Category: Mental Health in SingaporePage 1 of 3
While strides have been made to improve public perceptions of mental illnesses, conditions like depression and extreme anxiety are still, for the most part, considered taboo and not openly discussed.
In our fight to help remove the stigma associated with mental health conditions, we present stories of brave men and women who openly talk about their struggles with mental health.
We hope these interviews remind you that you’re not alone. We also hope that these men and women encourage you to seek help or speak with someone you trust if you’re silently battling with depression, anxiety or other mental illnesses.
People of Legends | “I think boxing has helped me manage my ADHD because it forces me to concentrate and stay calm, which is something I am still working on improving, given that my mind often goes into overdrive.”
“I started experiencing anxiety and depression when I was 10-years-old. Being the only Malay girl in Chinese Dance, I was bullied a lot in school. Although I was accepted by my friends and teachers in the CCA, I was ostracised by people of my own race.”
People of Legends | Legend’s new kid on the block talks about how her visit to Perth inspired a new outlook on life.
“My biggest fear is dying and not having tried, and I have a lot of visions that I want to make a reality. At the same time, I am afraid of putting myself out there because there’s always a fear of failure. But I’d rather fail now than not try at all.’
“So it always comes back to the same question of ‘Are you happy?’ And what does it even mean to be happy? Does it even matter? Because it’s really hard to be happy in Singapore. There are so many expectations and it’s all very heartbreaking.”
“The worst thing I feared came true when I left the company. I was accused of stealing clients’ money. Debt collectors started chasing me and I started receiving death threats from the company’s clients…”
“A lot of people fail to understand that most of the time, the situation these parents are in is not a matter of choice for them. They are in survival mode. It’s not that they don’t have initiative or don’t want the best for their kids. They’re just trying their best to make ends meet.”
People of Legends | “In the ring, you’re by yourself. You may get punched or knocked down, and regardless of whether you win or lose, you gotta stand up and keep going. That’s how things go in real life.”
“I do not condone violence towards women, and I understand why the online community reacted the way they did. But, people do not know the full story, and it’s not their business to know any more than what I – or anyone involved – would like to share.”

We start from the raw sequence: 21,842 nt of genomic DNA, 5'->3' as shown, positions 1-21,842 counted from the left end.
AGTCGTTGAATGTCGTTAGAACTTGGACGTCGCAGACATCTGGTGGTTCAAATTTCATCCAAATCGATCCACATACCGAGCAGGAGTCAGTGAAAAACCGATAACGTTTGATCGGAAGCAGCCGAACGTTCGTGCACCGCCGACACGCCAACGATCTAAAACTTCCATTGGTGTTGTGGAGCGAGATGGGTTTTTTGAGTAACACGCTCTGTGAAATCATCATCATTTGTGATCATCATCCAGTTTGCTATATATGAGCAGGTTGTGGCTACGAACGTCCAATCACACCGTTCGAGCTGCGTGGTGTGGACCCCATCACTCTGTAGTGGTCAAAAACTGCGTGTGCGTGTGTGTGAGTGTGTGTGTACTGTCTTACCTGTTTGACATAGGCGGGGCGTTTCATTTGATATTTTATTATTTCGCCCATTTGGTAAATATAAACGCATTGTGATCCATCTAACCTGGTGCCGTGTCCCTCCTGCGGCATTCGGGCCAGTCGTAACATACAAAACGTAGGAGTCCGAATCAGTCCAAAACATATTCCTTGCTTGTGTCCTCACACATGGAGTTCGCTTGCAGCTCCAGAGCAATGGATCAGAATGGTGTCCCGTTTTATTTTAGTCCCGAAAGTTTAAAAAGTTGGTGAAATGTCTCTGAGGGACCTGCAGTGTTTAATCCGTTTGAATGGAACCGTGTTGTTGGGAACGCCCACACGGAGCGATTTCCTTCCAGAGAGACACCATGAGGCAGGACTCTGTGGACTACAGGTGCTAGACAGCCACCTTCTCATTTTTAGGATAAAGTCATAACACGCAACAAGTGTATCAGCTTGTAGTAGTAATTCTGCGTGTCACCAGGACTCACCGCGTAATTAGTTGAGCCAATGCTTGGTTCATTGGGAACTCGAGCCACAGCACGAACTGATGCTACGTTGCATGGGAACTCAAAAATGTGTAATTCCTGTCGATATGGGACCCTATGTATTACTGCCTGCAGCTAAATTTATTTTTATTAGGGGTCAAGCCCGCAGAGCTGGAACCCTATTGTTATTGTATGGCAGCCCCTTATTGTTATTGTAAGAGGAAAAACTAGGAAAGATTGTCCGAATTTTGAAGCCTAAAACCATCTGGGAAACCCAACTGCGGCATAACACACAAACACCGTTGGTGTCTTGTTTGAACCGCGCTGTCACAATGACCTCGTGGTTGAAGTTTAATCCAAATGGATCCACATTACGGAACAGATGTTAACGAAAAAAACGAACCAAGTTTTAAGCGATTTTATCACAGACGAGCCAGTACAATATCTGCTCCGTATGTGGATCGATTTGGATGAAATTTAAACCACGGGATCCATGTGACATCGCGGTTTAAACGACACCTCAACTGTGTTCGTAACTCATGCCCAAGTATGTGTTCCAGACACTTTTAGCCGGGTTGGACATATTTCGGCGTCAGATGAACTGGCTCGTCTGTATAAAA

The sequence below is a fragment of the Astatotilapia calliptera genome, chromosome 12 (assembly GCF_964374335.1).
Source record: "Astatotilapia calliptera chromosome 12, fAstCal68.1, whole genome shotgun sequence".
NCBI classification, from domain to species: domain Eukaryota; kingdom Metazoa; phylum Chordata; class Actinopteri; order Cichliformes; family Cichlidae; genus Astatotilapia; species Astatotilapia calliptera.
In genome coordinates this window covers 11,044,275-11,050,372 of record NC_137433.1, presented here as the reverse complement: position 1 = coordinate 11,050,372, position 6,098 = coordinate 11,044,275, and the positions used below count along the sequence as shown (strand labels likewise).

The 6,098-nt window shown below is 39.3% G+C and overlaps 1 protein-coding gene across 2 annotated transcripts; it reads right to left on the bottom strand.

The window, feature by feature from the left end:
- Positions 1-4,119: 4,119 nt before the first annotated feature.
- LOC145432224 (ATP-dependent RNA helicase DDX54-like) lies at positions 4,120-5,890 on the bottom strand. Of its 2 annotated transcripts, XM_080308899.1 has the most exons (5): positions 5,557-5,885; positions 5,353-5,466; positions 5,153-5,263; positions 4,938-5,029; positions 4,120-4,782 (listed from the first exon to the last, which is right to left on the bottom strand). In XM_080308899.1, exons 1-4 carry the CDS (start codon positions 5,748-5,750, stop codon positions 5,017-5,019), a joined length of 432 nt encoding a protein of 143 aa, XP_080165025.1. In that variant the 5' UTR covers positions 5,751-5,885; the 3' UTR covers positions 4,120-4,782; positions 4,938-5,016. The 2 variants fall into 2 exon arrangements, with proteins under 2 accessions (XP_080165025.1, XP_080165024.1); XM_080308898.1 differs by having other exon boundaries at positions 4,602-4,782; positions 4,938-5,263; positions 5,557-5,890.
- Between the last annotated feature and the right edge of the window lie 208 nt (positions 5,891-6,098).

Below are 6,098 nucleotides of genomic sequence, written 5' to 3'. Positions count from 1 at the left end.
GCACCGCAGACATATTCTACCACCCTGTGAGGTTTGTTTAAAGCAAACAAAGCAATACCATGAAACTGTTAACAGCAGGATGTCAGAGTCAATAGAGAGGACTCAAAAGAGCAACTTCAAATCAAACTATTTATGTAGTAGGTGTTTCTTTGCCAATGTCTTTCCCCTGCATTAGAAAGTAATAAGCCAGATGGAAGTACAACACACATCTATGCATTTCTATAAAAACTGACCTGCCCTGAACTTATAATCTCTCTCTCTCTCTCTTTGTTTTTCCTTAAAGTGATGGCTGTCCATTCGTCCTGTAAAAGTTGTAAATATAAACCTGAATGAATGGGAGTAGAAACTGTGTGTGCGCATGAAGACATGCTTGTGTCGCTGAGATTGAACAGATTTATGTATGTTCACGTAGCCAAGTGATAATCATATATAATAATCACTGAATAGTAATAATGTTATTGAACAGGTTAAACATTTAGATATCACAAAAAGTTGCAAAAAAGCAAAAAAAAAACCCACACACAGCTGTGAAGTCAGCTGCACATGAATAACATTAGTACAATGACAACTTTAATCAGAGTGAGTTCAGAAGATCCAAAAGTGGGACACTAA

“During those two years, he was sober for only six months. Yet everyday, being sober was a mental battle for him, and I wasn’t aware of it. Whenever he was on edge and I triggered him, it took everything within him to restrain himself from drinking his problems away.”
The Prudent People | “People always say that they don’t have time to pursue something, but that’s just an excuse. To live life without accomplishments feels like you’re not living at all. If you want to do something that makes you fulfilled, do it. Go do it while you still have the time.”
“I knew that if I had shut down the business, there would be nothing left except to look back in regret. I would forever link the business to the death of my son. That cannot be the case. That cannot be the way I remember my son.”
“So to all the aspiring dreamers out there, just believe in yourself. There will be external forces saying you’re no good or that you’re lousy, but if you don’t believe in yourself, nobody else will. And if you want to achieve anything in life, you have to fight for it.”
“I started in sports therapy earning less than $50 a month. I was exploited and went through depression and faced so many challenges…but I have a successful career now and I go to work happy to see my clients and loving what I do.”
“If I have any advice for other caretakers, it’s to learn to have empathy and compassion for yourself. I think many times we think that we can do better and must do better. But we are human and there is only so much you can do for yourself and your loved ones.”
“For the past 28 years, I’ve felt like a foreigner in a country that I call home. This feeling is very strong when I fill up documents that ask for my identity. Where were you born? What is your citizenship? When faced with such questions, I always question where I belong.”
In our very first episode of A Singapore Story, we find out from non-profit ‘Hey, You Got Mail!’ why it was important for them to send personalised, handwritten letters to the elderly in Singapore’s nursing homes.
Inspiring Creatives of Workbuddy | “I’m 40 this year and I’m pleased to tell people I’m 40 because at 33, I was diagnosed with cancer…”
“We believe that nothing can recreate the feelings of warmth when one holds a personalised handwritten card. We want to share that warmth with the seniors…”
People of Legends | “When I was in prison, my counsellor told me that since I like to fight so much, why not fight in the ring instead? He told me I was smart but I was letting my friends control me. I can think for myself; don’t be their puppet. I took his advice to heart.”